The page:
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August 19, 2006

Ever Closer to Fears of Civil War

by Jim Lobe

ARBIL, Iraq - Hanan's family could never have thought three years ago of leaving Baghdad. They had lived for years in peace with their Shi'ite neighbors in the ethnically mixed Shaab district. All that changed the morning they saw a letter in their courtyard giving them three days to leave.

Hanan left for Arbil with her five children 10 days ago. Arbil is in Kurdistan, where peace prevails, unlike the rest of Iraq.

"It is very dangerous over there in Baghdad," Hanan, 40, told IPS. "It is a war of streets between Shi'ites and Sunnis there. Nobody can feel safe."

In Salahaddin town now, 29km east of Arbil, she feels safe. They live in the house of a Kurdish friend, since they cannot afford to pay rent, and no one in the family has a job.

Her husband has not joined the family. Hanan says he cannot drive his taxi from Baghdad to Arbil because his identity card shows he is Sunni, and the road is too dangerous for Sunnis.

Her 20-year-old daughter Nariman quit school and cannot go back even to receive her exam results. "I don't feel safe returning to Baghdad any more. I want to stay here in Arbil."

Hundreds of thousands of other families have had to deal with a similar situation in the ethnically mixed cities of central Iraq where Shi'ite militias and Sunni armed men are at war with one another.

Like Hanan, many hit by the violence seek refuge in the northern Kurdistan region. According to official figures provided by humanitarian organizations and the Kurdistan regional government, around 6,000 families have moved from volatile regions of Iraq to the three provinces of the Kurdish region between 2004 and this month.

The sectarian strife escalated after the blasts in the Shi'ite holy shrines of Samarra, 125km north of Baghdad, in February this year. Shi'ites have blamed Sunnis for the attack.

The killings continue, mostly between Sunni and Shi'ite. Iraqis officials say 3,438 civilians lost their lives in violent incidents in July, an average of 110 killings a day.

Many fear it could get much worse if Iraq falls into full-scale civil war. People fear that such violence could expand to other regions and drag in other ethnic and sectarian groups.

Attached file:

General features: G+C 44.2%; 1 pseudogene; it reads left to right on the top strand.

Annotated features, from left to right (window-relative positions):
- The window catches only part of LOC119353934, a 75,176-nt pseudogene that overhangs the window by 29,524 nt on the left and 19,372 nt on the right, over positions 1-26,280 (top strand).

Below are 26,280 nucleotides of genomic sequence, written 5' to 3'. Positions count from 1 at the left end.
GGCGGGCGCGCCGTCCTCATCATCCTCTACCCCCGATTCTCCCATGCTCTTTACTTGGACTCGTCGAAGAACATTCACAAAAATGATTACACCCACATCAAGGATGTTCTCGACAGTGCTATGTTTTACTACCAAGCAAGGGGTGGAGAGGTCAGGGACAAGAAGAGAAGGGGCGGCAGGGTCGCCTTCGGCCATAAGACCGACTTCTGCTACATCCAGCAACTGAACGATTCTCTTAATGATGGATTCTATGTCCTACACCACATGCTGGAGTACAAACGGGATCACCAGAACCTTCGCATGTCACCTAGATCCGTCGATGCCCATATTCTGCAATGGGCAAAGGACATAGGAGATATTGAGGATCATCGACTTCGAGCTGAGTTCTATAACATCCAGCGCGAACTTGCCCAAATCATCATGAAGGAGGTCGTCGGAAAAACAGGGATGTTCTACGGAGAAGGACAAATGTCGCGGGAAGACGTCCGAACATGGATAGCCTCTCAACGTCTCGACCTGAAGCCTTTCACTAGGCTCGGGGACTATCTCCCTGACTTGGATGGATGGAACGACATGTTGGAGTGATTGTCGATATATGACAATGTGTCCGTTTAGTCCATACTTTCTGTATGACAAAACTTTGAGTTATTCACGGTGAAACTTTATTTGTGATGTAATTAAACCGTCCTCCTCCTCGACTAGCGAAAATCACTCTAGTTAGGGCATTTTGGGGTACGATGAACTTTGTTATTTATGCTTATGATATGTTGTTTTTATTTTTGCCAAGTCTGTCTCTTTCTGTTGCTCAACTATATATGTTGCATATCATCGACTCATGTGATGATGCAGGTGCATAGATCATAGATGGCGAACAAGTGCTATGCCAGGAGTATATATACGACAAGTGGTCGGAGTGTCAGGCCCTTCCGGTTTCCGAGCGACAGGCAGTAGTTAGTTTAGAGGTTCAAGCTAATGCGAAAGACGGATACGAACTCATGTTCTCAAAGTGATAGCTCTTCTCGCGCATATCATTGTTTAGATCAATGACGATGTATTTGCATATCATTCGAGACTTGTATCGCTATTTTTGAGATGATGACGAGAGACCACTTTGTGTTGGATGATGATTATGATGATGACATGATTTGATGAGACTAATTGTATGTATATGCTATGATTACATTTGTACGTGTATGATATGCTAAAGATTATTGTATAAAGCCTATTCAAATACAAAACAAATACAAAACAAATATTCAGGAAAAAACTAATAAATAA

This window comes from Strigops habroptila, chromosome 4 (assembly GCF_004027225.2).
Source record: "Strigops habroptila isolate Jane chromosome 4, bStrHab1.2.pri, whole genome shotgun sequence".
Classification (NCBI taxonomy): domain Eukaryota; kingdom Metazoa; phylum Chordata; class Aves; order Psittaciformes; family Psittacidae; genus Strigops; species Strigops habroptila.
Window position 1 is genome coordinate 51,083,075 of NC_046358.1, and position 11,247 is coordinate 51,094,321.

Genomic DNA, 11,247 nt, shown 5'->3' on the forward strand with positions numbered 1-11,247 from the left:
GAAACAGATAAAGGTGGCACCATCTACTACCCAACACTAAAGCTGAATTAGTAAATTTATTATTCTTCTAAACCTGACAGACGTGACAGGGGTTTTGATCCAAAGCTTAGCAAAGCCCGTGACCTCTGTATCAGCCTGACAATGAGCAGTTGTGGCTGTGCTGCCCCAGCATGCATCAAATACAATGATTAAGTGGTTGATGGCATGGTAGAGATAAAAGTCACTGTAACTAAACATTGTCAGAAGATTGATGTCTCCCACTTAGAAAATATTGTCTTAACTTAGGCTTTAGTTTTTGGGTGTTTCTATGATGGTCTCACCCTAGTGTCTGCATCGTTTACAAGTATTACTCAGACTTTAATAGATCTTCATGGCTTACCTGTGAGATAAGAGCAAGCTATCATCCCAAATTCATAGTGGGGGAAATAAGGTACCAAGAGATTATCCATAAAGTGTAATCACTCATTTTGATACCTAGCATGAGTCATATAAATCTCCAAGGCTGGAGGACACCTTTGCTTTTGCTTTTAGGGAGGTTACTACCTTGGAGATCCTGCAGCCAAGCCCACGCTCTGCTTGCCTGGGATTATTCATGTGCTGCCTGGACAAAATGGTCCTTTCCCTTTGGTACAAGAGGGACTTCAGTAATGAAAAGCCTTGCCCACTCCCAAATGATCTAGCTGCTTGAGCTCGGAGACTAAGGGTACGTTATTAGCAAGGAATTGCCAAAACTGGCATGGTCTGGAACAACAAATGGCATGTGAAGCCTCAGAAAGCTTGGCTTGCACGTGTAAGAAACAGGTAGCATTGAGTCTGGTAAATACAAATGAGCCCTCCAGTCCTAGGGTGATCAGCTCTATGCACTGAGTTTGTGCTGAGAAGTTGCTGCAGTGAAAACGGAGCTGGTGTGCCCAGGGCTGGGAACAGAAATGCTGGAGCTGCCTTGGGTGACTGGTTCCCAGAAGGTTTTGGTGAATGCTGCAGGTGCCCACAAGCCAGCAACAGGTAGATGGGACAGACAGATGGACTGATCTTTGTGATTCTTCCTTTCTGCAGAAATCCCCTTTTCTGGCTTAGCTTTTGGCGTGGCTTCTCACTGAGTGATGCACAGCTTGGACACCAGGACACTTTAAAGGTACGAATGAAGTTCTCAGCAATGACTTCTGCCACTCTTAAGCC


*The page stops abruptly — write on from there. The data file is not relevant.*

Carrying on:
"The fighting can engulf five regions which have mixed ethnic and sectarian populations," Farid Assasad, head of the Kurdistan Strategic Studies Center in Suleimaniya in Kurdistan region told IPS. Those areas, he said, include Baghdad, Kirkuk, Diyala province, Salahaddin province and parts of Anbar province.

Each of these areas has its own kind of mix. Kirkuk is located 250km north of Baghdad, and has a mixed population of Kurds, Turkomans and Arabs. Diyala province is 50km northeast of Baghdad, and home to mixed Sunni Arab, Shi'ite Arab and Kurdish populations.

Salahaddin, 140km northwest of Baghdad, has a population of Sunni Arab, Shi'ite Arab, Kurdish and Turkoman communities. Anbar province, 100km west of Baghdad, has a mix of Sunni and Shi'ite populations.

"Iraq is not yet in a state of civil war," Assasad said. "But if the current tensions are not curtailed, they can lead to a destructive civil war."

The current turmoil is not something new in Iraq's history, he said. "It is rather a historical extension of some past hostilities that have existed among Shi'ites and Sunnis of Iraq ever since the death of Shi'ite-revered Imam Ali, 1400 years ago."

The schism between Shi'ite and Sunni branches of Islam emerged over a successor to Prophet Muhammad following his death in 632AD. Shi'ites believe Imam Ali was recommended by the Prophet to replace him, a belief Sunnis do not share.

Assasad is optimistic that there are still "hopes and ways" to prevent the much-predicted civil war.

"The fact that none of the Shi'ites and Sunnis can achieve a decisive and final victory over the other side can lessen the likelihood of a civil war," he said.

"Besides, a tactical solution at this stage is the creation of separate regions for each of the three major communities of Shi'ites, Sunnis and Kurds within a federal structure that puts each sect in charge of its own security and governance."

A. Ahmed, 45 (he did not want to give his full name), a Sunni Arab university professor, who has witnessed the violence closely, says civil war is here already.

"I left my house because of the civil war," said Ahmed who now teaches science at Koya University, 79km east of Arbil. "The only difference between the current situation and a real full-blown civil war is that heavy weaponry is not being used."

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  • Jim Lobe, works as Inter Press Service's correspondent in the Washington, D.C., bureau. He has followed the ups and downs of neo-conservatives since well before their rise in the aftermath of the September 11, 2001 attacks.

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